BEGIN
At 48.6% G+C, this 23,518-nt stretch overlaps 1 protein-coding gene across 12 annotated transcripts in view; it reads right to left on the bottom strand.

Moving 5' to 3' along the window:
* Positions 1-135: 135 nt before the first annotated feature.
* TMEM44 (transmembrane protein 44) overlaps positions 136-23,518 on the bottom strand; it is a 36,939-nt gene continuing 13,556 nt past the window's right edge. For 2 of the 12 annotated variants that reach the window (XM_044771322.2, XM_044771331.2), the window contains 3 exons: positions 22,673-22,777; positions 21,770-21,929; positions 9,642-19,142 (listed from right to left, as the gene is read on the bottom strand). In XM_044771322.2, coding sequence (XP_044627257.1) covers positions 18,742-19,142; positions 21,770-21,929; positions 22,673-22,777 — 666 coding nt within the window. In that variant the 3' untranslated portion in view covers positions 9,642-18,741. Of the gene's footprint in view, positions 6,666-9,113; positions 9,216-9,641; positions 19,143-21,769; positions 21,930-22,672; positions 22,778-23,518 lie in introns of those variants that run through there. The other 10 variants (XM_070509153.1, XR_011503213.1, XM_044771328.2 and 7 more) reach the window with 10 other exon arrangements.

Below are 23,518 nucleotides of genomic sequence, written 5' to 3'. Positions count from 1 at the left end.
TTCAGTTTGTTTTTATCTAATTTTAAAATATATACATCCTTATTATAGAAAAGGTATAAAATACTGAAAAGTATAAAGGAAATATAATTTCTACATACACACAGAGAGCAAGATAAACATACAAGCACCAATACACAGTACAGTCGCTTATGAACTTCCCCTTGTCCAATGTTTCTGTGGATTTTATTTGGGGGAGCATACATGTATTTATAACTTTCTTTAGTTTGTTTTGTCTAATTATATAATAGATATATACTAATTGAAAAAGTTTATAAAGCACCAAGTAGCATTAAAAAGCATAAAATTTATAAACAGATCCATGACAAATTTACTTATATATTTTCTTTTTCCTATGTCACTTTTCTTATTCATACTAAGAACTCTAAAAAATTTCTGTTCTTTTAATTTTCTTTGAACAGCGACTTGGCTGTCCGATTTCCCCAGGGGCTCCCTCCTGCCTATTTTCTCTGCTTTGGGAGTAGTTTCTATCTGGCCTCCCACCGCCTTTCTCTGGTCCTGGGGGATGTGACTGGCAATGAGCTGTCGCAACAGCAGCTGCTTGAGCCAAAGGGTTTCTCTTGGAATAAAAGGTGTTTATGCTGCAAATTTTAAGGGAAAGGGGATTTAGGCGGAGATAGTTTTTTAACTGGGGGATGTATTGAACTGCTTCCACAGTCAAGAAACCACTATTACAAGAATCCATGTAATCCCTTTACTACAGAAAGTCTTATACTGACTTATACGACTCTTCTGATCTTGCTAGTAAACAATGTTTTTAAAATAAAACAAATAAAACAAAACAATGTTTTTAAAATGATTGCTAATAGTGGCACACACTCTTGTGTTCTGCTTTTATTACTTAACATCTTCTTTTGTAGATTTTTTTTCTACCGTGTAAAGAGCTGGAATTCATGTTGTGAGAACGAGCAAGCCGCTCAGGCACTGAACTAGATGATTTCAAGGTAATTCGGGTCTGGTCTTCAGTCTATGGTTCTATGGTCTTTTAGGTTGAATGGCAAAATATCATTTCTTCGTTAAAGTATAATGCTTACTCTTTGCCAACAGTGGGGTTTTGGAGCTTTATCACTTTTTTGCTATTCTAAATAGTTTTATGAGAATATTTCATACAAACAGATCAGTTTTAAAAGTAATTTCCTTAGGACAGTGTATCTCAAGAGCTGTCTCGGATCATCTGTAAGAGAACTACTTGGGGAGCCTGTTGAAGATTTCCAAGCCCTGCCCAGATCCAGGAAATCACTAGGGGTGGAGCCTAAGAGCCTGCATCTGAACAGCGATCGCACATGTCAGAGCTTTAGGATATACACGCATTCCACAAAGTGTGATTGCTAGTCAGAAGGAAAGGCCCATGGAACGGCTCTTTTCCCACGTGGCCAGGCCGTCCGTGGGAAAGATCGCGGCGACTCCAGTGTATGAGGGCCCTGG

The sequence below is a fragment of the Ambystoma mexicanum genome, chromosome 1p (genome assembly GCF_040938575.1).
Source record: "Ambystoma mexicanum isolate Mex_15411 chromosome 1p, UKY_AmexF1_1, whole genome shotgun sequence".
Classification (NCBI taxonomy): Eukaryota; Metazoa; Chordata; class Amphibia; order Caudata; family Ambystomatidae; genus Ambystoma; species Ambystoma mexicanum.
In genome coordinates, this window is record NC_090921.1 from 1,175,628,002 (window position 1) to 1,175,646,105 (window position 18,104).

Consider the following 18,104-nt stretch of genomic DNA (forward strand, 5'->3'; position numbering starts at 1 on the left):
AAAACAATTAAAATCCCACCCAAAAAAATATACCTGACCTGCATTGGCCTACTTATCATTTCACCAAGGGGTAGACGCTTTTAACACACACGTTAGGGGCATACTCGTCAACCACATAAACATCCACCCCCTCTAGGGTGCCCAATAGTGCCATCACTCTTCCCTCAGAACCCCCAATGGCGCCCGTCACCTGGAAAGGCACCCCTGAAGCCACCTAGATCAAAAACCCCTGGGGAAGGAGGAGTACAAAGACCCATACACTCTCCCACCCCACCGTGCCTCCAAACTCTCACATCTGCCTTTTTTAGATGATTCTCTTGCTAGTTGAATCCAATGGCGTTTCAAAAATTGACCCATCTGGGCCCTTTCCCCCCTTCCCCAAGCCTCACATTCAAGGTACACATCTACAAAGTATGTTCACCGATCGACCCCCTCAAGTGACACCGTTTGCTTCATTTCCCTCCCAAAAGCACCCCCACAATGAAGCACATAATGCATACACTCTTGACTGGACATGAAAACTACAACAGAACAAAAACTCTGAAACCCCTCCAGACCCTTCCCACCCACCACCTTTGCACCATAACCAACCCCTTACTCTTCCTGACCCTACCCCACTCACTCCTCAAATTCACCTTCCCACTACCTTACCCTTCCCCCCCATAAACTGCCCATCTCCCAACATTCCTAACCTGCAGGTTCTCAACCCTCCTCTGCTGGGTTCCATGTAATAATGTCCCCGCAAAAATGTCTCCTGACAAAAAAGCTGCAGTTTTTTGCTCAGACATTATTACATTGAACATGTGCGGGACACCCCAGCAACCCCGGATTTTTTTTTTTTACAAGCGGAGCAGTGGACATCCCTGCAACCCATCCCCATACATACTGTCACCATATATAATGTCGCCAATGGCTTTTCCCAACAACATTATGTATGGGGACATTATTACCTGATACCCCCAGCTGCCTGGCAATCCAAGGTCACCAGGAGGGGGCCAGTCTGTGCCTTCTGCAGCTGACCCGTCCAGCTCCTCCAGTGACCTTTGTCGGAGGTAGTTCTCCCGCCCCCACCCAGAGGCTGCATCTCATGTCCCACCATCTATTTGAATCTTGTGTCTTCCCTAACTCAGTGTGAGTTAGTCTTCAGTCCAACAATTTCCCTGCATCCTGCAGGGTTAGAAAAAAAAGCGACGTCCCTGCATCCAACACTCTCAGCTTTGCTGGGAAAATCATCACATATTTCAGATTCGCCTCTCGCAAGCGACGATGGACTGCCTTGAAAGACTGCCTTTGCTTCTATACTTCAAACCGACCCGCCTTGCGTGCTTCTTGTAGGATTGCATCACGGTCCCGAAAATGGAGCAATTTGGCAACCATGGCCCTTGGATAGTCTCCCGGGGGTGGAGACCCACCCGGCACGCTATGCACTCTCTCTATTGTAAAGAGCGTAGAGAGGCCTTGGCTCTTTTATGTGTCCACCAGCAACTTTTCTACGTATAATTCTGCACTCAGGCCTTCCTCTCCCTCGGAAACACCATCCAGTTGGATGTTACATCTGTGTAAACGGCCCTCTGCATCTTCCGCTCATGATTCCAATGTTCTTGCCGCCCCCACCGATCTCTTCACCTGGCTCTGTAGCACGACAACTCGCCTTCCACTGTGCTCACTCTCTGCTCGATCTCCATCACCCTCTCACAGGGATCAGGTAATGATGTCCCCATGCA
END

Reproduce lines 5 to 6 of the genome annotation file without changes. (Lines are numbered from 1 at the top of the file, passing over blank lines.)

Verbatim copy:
Below are 23,518 nucleotides of genomic sequence, written 5' to 3'. Positions count from 1 at the left end.
TTCAGTTTGTTTTTATCTAATTTTAAAATATATACATCCTTATTATAGAAAAGGTATAAAATACTGAAAAGTATAAAGGAAATATAATTTCTACATACACACAGAGAGCAAGATAAACATACAAGCACCAATACACAGTACAGTCGCTTATGAACTTCCCCTTGTCCAATGTTTCTGTGGATTTTATTTGGGGGAGCATACATGTATTTATAACTTTCTTTAGTTTGTTTTGTCTAATTATATAATAGATATATACTAATTGAAAAAGTTTATAAAGCACCAAGTAGCATTAAAAAGCATAAAATTTATAAACAGATCCATGACAAATTTACTTATATATTTTCTTTTTCCTATGTCACTTTTCTTATTCATACTAAGAACTCTAAAAAATTTCTGTTCTTTTAATTTTCTTTGAACAGCGACTTGGCTGTCCGATTTCCCCAGGGGCTCCCTCCTGCCTATTTTCTCTGCTTTGGGAGTAGTTTCTATCTGGCCTCCCACCGCCTTTCTCTGGTCCTGGGGGATGTGACTGGCAATGAGCTGTCGCAACAGCAGCTGCTTGAGCCAAAGGGTTTCTCTTGGAATAAAAGGTGTTTATGCTGCAAATTTTAAGGGAAAGGGGATTTAGGCGGAGATAGTTTTTTAACTGGGGGATGTATTGAACTGCTTCCACAGTCAAGAAACCACTATTACAAGAATCCATGTAATCCCTTTACTACAGAAAGTCTTATACTGACTTATACGACTCTTCTGATCTTGCTAGTAAACAATGTTTTTAAAATAAAACAAATAAAACAAAACAATGTTTTTAAAATGATTGCTAATAGTGGCACACACTCTTGTGTTCTGCTTTTATTACTTAACATCTTCTTTTGTAGATTTTTTTTCTACCGTGTAAAGAGCTGGAATTCATGTTGTGAGAACGAGCAAGCCGCTCAGGCACTGAACTAGATGATTTCAAGGTAATTCGGGTCTGGTCTTCAGTCTATGGTTCTATGGTCTTTTAGGTTGAATGGCAAAATATCATTTCTTCGTTAAAGTATAATGCTTACTCTTTGCCAACAGTGGGGTTTTGGAGCTTTATCACTTTTTTGCTATTCTAAATAGTTTTATGAGAATATTTCATACAAACAGATCAGTTTTAAAAGTAATTTCCTTAGGACAGTGTATCTCAAGAGCTGTCTCGGATCATCTGTAAGAGAACTACTTGGGGAGCCTGTTGAAGATTTCCAAGCCCTGCCCAGATCCAGGAAATCACTAGGGGTGGAGCCTAAGAGCCTGCATCTGAACAGCGATCGCACATGTCAGAGCTTTAGGATATACACGCATTCCACAAAGTGTGATTGCTAGTCAGAAGGAAAGGCCCATGGAACGGCTCTTTTCCCACGTGGCCAGGCCGTCCGTGGGAAAGATCGCGGCGACTCCAGTGTATGAGGGCCCTGG